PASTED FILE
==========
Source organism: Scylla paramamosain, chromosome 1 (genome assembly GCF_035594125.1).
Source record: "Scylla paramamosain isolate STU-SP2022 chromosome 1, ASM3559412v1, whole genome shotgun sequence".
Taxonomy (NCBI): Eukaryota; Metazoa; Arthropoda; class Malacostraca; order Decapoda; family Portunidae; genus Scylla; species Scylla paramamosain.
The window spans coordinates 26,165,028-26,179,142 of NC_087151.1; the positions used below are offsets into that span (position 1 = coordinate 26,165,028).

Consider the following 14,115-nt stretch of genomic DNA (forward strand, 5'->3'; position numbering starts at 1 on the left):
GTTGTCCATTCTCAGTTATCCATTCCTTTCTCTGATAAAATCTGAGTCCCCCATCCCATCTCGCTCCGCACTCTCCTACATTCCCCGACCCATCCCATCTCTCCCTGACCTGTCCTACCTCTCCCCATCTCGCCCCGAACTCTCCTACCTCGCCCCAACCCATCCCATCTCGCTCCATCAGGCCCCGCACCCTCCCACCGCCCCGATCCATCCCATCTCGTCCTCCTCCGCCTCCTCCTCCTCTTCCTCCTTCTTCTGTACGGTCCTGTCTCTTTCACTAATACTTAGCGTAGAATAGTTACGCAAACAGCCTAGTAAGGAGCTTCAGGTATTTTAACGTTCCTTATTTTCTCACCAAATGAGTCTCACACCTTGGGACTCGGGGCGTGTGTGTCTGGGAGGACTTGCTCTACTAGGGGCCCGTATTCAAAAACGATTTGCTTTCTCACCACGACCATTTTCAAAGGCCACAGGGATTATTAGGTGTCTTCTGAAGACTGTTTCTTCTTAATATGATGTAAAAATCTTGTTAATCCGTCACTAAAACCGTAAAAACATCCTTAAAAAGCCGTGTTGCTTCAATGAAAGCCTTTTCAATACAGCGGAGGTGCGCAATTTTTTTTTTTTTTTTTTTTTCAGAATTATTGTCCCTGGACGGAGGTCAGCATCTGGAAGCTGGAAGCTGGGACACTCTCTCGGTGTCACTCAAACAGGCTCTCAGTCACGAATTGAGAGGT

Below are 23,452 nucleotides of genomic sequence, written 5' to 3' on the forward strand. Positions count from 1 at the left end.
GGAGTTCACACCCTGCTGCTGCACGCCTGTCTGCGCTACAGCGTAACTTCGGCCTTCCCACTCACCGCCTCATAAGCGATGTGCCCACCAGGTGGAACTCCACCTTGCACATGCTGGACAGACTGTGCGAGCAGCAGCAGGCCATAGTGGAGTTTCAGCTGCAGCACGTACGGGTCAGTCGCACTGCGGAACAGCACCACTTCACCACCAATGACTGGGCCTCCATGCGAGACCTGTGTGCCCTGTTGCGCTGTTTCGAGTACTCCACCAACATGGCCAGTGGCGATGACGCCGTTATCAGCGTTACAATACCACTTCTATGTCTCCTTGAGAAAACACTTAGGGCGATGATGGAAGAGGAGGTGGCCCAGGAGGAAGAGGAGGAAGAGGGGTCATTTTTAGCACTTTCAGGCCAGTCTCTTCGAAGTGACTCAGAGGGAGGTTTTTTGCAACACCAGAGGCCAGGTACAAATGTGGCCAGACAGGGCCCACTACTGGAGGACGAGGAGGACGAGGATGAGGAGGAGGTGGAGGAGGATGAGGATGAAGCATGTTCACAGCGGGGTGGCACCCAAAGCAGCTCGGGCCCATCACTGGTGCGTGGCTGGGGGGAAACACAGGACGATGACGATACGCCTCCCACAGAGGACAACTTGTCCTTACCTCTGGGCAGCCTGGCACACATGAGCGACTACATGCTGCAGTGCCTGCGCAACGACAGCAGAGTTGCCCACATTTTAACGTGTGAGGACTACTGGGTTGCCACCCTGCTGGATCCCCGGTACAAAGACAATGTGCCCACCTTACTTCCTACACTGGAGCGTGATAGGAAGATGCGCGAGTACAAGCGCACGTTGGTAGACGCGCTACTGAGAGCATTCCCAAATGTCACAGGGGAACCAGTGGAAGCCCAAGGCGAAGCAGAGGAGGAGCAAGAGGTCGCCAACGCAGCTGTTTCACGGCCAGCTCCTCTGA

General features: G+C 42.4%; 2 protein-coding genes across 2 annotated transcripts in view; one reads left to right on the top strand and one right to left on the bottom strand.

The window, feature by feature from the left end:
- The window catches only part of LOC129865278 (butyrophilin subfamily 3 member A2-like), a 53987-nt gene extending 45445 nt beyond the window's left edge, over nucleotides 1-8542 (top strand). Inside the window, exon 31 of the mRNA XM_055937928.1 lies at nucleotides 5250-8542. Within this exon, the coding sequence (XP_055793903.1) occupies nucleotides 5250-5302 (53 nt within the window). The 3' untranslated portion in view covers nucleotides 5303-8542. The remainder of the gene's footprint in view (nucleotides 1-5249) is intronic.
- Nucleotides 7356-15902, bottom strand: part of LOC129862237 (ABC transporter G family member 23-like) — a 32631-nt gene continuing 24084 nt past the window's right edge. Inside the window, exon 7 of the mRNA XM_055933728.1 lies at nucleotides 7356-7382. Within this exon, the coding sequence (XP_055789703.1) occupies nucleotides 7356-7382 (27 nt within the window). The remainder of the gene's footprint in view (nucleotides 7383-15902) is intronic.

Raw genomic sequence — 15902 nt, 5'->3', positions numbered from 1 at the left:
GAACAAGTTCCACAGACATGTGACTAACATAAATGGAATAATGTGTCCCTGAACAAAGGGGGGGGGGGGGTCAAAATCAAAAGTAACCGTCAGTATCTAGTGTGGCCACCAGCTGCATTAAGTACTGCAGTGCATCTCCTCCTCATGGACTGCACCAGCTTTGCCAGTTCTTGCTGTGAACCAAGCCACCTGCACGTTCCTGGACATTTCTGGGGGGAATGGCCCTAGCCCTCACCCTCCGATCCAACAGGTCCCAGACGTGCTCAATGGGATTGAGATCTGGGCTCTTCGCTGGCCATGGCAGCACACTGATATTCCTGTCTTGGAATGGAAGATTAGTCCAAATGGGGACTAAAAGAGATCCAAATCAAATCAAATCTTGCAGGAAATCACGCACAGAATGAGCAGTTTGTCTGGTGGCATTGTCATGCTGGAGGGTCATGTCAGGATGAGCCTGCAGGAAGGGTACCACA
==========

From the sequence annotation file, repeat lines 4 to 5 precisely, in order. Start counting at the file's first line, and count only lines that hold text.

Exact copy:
The window spans coordinates 26,165,028-26,179,142 of NC_087151.1; the positions used below are offsets into that span (position 1 = coordinate 26,165,028).

Consider the following 14,115-nt stretch of genomic DNA (forward strand, 5'->3'; position numbering starts at 1 on the left):